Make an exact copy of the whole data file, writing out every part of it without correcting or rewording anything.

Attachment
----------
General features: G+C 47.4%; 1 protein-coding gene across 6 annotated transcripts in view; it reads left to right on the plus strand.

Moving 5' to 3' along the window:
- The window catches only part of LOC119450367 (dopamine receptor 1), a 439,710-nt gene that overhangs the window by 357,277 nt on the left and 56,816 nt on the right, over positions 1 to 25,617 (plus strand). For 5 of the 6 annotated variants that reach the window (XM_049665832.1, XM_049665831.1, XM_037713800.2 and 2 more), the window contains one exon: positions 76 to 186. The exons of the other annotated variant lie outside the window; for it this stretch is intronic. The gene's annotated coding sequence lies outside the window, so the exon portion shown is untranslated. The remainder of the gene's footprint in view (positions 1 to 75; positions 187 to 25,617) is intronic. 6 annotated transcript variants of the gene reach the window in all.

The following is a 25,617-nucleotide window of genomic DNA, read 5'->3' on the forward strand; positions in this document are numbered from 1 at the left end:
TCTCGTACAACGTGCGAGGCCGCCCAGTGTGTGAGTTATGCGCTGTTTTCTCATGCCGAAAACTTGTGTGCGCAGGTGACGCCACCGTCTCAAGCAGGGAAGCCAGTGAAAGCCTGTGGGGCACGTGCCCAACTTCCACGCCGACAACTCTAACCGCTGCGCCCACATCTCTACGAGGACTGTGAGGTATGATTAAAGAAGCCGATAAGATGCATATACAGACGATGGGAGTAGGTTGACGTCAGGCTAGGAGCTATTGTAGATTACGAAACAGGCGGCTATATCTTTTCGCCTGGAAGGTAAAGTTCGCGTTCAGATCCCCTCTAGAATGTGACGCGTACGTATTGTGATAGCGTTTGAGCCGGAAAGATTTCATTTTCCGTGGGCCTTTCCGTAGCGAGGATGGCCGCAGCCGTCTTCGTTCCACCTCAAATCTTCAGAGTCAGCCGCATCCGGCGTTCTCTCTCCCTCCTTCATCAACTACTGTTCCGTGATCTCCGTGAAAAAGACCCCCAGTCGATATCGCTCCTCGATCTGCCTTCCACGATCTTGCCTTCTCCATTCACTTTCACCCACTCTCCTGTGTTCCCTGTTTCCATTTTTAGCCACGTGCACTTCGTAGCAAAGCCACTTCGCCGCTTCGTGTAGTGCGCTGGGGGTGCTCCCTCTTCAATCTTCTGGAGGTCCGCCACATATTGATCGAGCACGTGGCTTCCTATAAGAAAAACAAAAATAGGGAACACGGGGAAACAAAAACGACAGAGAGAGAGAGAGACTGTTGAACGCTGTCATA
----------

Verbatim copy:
General features: G+C 47.4%; 1 protein-coding gene across 6 annotated transcripts in view; it reads left to right on the plus strand.

Moving 5' to 3' along the window:
- The window catches only part of LOC119450367 (dopamine receptor 1), a 439,710-nt gene that overhangs the window by 357,277 nt on the left and 56,816 nt on the right, over positions 1 to 25,617 (plus strand). For 5 of the 6 annotated variants that reach the window (XM_049665832.1, XM_049665831.1, XM_037713800.2 and 2 more), the window contains one exon: positions 76 to 186. The exons of the other annotated variant lie outside the window; for it this stretch is intronic. The gene's annotated coding sequence lies outside the window, so the exon portion shown is untranslated. The remainder of the gene's footprint in view (positions 1 to 75; positions 187 to 25,617) is intronic. 6 annotated transcript variants of the gene reach the window in all.

The following is a 25,617-nucleotide window of genomic DNA, read 5'->3' on the forward strand; positions in this document are numbered from 1 at the left end:
TCTCGTACAACGTGCGAGGCCGCCCAGTGTGTGAGTTATGCGCTGTTTTCTCATGCCGAAAACTTGTGTGCGCAGGTGACGCCACCGTCTCAAGCAGGGAAGCCAGTGAAAGCCTGTGGGGCACGTGCCCAACTTCCACGCCGACAACTCTAACCGCTGCGCCCACATCTCTACGAGGACTGTGAGGTATGATTAAAGAAGCCGATAAGATGCATATACAGACGATGGGAGTAGGTTGACGTCAGGCTAGGAGCTATTGTAGATTACGAAACAGGCGGCTATATCTTTTCGCCTGGAAGGTAAAGTTCGCGTTCAGATCCCCTCTAGAATGTGACGCGTACGTATTGTGATAGCGTTTGAGCCGGAAAGATTTCATTTTCCGTGGGCCTTTCCGTAGCGAGGATGGCCGCAGCCGTCTTCGTTCCACCTCAAATCTTCAGAGTCAGCCGCATCCGGCGTTCTCTCTCCCTCCTTCATCAACTACTGTTCCGTGATCTCCGTGAAAAAGACCCCCAGTCGATATCGCTCCTCGATCTGCCTTCCACGATCTTGCCTTCTCCATTCACTTTCACCCACTCTCCTGTGTTCCCTGTTTCCATTTTTAGCCACGTGCACTTCGTAGCAAAGCCACTTCGCCGCTTCGTGTAGTGCGCTGGGGGTGCTCCCTCTTCAATCTTCTGGAGGTCCGCCACATATTGATCGAGCACGTGGCTTCCTATAAGAAAAACAAAAATAGGGAACACGGGGAAACAAAAACGACAGAGAGAGAGAGAGACTGTTGAACGCTGTCATA